Tuesday, 24 November 2020

The Indie Design Gift-A-Long 2020

For the past few years, a group of independent knit and crochet designers have joined forces on Ravelry for the Indie Design GAL: a great big knit and crochet along aimed at supporting and promoting the work of independent designers, as well as kickstarting your festive-gift crafting. And the event is back! Starting at 20.00 Tuesday 24th November 2020 (EST, for other time zones, you can use this converter) until the end of the year, the Indie Design GAL group on Ravelry will be a hive of activity.*

The GAL starts with a sale. Every designer participating in the event is offering 25% off a selection of their designs using the code giftalong2020. Simply add the patterns you want to you Ravelry cart, use the code when checking out and get a bargain! To see which patterns a designer has included, head to their designer profile (here's mine as an example) and look for the bundle labelled Gift-A-Long (or similar), this bundle will feature all the patterns the designer has chosen to include in the sale. Do note that you will have to checkout separately for each designer you wish to buy from. The sale lasts until Monday 30th November 2020 at 11:59 pm (US-EST).
If you would like to join in with the GAL, and shop with GAL designers, but would prefer not to use Ravelry, you can find a full list of GAL designers here, including any other places where their patterns are available. All my patterns are available on LoveCrafts, and my newer patterns are available on PayHip (if you want any of my patterns adding to PayHip so you can purchase them from there, let me know and I'll get them added).
The second portion of the GAL is a massive knit and crochet along. Any paid for design** by a participating designer is eligible for inclusion in the craft along, just head to the Ravelry group* and get crafting. If you finish an item before the end of the GAL (23.59 EST, Thursday 31st December 2020), post it to the finished objects thread for the appropriate category and at the end of the GAL, you could win a prize. There will also be plenty of opportunities to join in on Instagram, follow @indiegiftalong for full details.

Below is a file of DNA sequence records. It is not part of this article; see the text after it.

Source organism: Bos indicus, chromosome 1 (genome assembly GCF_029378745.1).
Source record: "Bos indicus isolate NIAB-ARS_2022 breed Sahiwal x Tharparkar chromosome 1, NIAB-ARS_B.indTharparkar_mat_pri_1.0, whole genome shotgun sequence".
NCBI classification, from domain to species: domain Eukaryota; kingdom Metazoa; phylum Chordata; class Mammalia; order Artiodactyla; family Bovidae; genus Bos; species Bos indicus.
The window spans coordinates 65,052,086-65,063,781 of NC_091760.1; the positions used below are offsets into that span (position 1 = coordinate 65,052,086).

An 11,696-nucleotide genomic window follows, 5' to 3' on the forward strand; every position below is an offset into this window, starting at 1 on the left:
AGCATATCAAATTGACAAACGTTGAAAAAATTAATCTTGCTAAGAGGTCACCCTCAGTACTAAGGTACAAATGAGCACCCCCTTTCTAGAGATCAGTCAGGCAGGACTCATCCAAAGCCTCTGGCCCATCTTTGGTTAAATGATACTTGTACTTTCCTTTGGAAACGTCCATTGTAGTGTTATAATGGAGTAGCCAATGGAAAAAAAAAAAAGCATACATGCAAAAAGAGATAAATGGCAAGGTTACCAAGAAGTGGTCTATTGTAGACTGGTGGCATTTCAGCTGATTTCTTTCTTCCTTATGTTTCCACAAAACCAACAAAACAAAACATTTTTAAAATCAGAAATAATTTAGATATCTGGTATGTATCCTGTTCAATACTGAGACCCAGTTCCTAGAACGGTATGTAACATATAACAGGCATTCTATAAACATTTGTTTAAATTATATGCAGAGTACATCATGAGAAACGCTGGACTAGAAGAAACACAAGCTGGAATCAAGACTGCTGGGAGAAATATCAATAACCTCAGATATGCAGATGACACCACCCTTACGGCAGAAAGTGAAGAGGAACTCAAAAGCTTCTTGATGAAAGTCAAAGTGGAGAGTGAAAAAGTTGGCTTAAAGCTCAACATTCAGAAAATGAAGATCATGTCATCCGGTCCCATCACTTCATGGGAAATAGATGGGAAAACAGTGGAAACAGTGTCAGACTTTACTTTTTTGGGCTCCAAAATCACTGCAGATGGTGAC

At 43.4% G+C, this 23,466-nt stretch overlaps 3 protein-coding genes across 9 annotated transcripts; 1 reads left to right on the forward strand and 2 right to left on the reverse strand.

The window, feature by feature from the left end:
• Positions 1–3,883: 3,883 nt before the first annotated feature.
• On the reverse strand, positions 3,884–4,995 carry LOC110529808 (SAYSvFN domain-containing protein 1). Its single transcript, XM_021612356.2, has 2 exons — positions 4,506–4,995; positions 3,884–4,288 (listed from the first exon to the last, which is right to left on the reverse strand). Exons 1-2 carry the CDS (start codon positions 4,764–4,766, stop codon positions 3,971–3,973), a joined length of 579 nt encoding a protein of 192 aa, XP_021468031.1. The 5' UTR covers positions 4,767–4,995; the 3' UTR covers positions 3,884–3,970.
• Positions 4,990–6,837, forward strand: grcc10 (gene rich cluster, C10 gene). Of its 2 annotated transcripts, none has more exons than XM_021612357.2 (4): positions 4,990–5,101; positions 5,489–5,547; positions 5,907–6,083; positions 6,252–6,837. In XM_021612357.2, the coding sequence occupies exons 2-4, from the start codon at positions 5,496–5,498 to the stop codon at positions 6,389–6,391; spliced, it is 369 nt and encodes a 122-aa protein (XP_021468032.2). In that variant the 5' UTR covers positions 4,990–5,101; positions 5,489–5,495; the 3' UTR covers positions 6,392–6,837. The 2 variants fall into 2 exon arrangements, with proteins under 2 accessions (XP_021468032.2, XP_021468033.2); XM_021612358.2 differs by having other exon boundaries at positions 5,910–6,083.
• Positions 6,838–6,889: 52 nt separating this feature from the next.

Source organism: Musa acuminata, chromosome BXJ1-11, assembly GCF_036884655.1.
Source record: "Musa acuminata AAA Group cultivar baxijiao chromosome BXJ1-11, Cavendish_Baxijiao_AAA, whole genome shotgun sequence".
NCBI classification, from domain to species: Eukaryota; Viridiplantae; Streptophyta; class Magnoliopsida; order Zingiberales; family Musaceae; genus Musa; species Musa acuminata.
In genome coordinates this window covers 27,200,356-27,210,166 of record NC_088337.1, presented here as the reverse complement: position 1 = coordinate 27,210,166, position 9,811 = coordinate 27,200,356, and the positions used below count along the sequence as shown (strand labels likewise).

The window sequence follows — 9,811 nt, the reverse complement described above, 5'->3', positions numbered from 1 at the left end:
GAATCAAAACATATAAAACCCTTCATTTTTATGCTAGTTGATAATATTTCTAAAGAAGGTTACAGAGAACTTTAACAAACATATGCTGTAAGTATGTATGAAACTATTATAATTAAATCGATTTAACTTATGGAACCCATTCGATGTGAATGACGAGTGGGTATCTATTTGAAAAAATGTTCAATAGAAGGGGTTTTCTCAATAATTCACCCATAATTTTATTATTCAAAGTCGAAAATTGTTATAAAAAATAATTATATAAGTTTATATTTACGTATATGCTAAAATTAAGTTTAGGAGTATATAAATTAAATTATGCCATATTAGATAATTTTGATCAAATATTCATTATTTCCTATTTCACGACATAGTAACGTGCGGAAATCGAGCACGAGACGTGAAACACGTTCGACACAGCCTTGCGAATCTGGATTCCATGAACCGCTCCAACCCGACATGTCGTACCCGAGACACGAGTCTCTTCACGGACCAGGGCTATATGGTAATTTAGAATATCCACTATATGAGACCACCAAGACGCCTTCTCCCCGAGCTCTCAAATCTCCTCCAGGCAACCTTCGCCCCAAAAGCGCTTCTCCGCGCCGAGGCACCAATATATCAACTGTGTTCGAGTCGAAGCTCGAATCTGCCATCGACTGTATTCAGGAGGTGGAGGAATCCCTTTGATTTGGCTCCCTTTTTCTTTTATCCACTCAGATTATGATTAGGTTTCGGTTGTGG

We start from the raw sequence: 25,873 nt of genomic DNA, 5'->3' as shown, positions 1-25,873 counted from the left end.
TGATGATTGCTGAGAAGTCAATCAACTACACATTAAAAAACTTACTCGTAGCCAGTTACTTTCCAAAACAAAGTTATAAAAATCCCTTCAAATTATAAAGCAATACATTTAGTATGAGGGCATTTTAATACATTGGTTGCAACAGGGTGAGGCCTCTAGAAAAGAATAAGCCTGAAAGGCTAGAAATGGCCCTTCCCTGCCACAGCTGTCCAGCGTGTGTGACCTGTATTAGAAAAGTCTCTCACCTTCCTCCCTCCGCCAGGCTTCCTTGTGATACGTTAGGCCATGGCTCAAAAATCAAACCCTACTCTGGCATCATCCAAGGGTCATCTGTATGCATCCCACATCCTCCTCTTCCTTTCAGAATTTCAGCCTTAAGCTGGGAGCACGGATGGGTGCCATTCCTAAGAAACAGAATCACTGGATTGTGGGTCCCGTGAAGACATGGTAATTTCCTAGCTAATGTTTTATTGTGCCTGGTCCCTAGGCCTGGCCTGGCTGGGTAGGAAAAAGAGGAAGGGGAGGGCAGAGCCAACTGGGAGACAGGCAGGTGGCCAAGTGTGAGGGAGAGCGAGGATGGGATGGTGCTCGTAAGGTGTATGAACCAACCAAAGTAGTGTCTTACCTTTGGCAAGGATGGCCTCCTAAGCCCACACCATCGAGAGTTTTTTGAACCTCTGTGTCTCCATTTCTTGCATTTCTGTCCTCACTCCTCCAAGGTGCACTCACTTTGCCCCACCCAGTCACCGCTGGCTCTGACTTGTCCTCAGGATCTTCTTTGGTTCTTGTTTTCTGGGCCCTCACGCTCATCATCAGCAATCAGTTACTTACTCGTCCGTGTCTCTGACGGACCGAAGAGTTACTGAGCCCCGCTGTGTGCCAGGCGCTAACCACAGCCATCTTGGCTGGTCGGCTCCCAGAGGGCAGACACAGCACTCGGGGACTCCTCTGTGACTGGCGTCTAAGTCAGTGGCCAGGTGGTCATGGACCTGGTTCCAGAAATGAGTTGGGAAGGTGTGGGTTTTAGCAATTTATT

As well as the sale and knit and crochet along, there are lots of activities taking place in the Ravelry group, including quizzes and games. There is also an Instagram challenge running for the duration of the GAL, with photo prompts for specific days. I'll be taking part in the Instagram challenge, so follow me over there if you would like to see what I'm posting.
I am one of the participating designers in the GAL. You can find my sale bundle on my designer page, and any of my paid for patterns can be knitted as part of the knit and crochet along portion of the event.**
A selection of my patterns that are eligible for the Indie Design GAL 2020
*Ravelry link: may cause issues for people with photosensitivity, proceed with caution. Note that you will have to signed in to Ravelry for these links to work.
**This includes designs published in books and magazines. You can also join in the GAL by knitting a free design by any of the participating designers, but these will not be eligible for prizes.Patterns published in third party publications count as paid for patterns.

Friday, 20 November 2020

Ideas for your yarn scraps

Opening a yarn countdown calendar every day leading up to an event can be lots of fun, but what do you do with lots of small amounts of yarn? Here are a few suggestions, and all of them will also work with yarn scraps, which, let’s face it, most knitters have in abundance! If you add a bit to your project every time day, by the day of the big event, you might even have completed your project!

Simple stripey socks 

This is my preferred way to use up scraps. I use a basic vanilla sock pattern, and alternate a main colour with contrasting stripes. I’m not a big fan of clashing colours, and I find that adding a neutral main colour really pulls all the other yarns together. You can use whatever basic sock pattern you like; I usually make a tube and add either an afterthought or Fish Lips Kiss heel.



Pixel rise socks by Kemper Wray


Pixel rise socks by Kemper Wrap - Image copyright Kemper Wray

A friend has made several pairs of these and they look great, and like they’re a lot of fun to knit! One thing to look out for though is that the colourwork portions will reduce the stretch of the socks, so you’d be wise to go up from your usual sock size.